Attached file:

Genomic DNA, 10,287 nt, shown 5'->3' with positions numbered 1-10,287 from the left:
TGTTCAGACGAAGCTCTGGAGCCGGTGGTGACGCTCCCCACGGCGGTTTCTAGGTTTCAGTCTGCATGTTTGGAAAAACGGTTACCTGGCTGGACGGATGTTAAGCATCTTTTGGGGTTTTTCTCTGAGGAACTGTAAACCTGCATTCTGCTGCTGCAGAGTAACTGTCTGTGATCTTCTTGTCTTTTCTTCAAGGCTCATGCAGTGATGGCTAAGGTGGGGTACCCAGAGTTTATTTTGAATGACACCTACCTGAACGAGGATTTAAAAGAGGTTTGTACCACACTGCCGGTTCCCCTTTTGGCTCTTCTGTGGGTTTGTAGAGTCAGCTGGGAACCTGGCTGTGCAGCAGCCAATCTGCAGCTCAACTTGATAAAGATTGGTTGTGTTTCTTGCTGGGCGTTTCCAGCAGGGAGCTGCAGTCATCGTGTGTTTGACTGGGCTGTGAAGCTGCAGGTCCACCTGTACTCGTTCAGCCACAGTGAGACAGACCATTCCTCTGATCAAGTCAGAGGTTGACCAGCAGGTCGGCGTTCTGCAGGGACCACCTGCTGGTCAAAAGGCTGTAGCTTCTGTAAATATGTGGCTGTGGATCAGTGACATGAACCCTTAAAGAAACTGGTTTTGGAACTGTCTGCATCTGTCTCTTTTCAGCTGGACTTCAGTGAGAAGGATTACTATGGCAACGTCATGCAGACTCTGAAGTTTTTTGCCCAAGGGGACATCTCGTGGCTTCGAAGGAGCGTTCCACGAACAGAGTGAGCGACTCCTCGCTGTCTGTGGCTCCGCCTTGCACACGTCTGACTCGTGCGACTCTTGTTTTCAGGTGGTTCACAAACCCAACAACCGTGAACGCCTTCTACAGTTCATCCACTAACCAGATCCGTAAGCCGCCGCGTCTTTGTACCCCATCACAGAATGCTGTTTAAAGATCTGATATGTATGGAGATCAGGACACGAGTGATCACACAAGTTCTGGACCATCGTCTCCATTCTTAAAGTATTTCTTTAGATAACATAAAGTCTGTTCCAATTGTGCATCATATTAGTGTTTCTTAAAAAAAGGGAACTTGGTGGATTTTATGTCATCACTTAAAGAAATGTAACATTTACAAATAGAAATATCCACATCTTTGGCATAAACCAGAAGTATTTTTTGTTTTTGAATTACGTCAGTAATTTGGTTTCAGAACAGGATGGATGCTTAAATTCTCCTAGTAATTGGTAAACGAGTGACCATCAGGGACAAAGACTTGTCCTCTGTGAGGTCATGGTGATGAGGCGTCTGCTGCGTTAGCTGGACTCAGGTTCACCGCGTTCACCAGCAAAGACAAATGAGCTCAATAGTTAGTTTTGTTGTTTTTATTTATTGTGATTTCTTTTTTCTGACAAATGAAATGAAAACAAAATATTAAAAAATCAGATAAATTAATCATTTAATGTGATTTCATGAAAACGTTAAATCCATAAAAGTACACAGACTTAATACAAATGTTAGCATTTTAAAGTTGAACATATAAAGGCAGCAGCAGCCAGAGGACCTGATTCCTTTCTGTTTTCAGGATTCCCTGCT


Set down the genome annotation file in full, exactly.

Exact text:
Genomic DNA, 10,287 nt, shown 5'->3' with positions numbered 1-10,287 from the left:
TGTTCAGACGAAGCTCTGGAGCCGGTGGTGACGCTCCCCACGGCGGTTTCTAGGTTTCAGTCTGCATGTTTGGAAAAACGGTTACCTGGCTGGACGGATGTTAAGCATCTTTTGGGGTTTTTCTCTGAGGAACTGTAAACCTGCATTCTGCTGCTGCAGAGTAACTGTCTGTGATCTTCTTGTCTTTTCTTCAAGGCTCATGCAGTGATGGCTAAGGTGGGGTACCCAGAGTTTATTTTGAATGACACCTACCTGAACGAGGATTTAAAAGAGGTTTGTACCACACTGCCGGTTCCCCTTTTGGCTCTTCTGTGGGTTTGTAGAGTCAGCTGGGAACCTGGCTGTGCAGCAGCCAATCTGCAGCTCAACTTGATAAAGATTGGTTGTGTTTCTTGCTGGGCGTTTCCAGCAGGGAGCTGCAGTCATCGTGTGTTTGACTGGGCTGTGAAGCTGCAGGTCCACCTGTACTCGTTCAGCCACAGTGAGACAGACCATTCCTCTGATCAAGTCAGAGGTTGACCAGCAGGTCGGCGTTCTGCAGGGACCACCTGCTGGTCAAAAGGCTGTAGCTTCTGTAAATATGTGGCTGTGGATCAGTGACATGAACCCTTAAAGAAACTGGTTTTGGAACTGTCTGCATCTGTCTCTTTTCAGCTGGACTTCAGTGAGAAGGATTACTATGGCAACGTCATGCAGACTCTGAAGTTTTTTGCCCAAGGGGACATCTCGTGGCTTCGAAGGAGCGTTCCACGAACAGAGTGAGCGACTCCTCGCTGTCTGTGGCTCCGCCTTGCACACGTCTGACTCGTGCGACTCTTGTTTTCAGGTGGTTCACAAACCCAACAACCGTGAACGCCTTCTACAGTTCATCCACTAACCAGATCCGTAAGCCGCCGCGTCTTTGTACCCCATCACAGAATGCTGTTTAAAGATCTGATATGTATGGAGATCAGGACACGAGTGATCACACAAGTTCTGGACCATCGTCTCCATTCTTAAAGTATTTCTTTAGATAACATAAAGTCTGTTCCAATTGTGCATCATATTAGTGTTTCTTAAAAAAAGGGAACTTGGTGGATTTTATGTCATCACTTAAAGAAATGTAACATTTACAAATAGAAATATCCACATCTTTGGCATAAACCAGAAGTATTTTTTGTTTTTGAATTACGTCAGTAATTTGGTTTCAGAACAGGATGGATGCTTAAATTCTCCTAGTAATTGGTAAACGAGTGACCATCAGGGACAAAGACTTGTCCTCTGTGAGGTCATGGTGATGAGGCGTCTGCTGCGTTAGCTGGACTCAGGTTCACCGCGTTCACCAGCAAAGACAAATGAGCTCAATAGTTAGTTTTGTTGTTTTTATTTATTGTGATTTCTTTTTTCTGACAAATGAAATGAAAACAAAATATTAAAAAATCAGATAAATTAATCATTTAATGTGATTTCATGAAAACGTTAAATCCATAAAAGTACACAGACTTAATACAAATGTTAGCATTTTAAAGTTGAACATATAAAGGCAGCAGCAGCCAGAGGACCTGATTCCTTTCTGTTTTCAGGATTCCCTGCT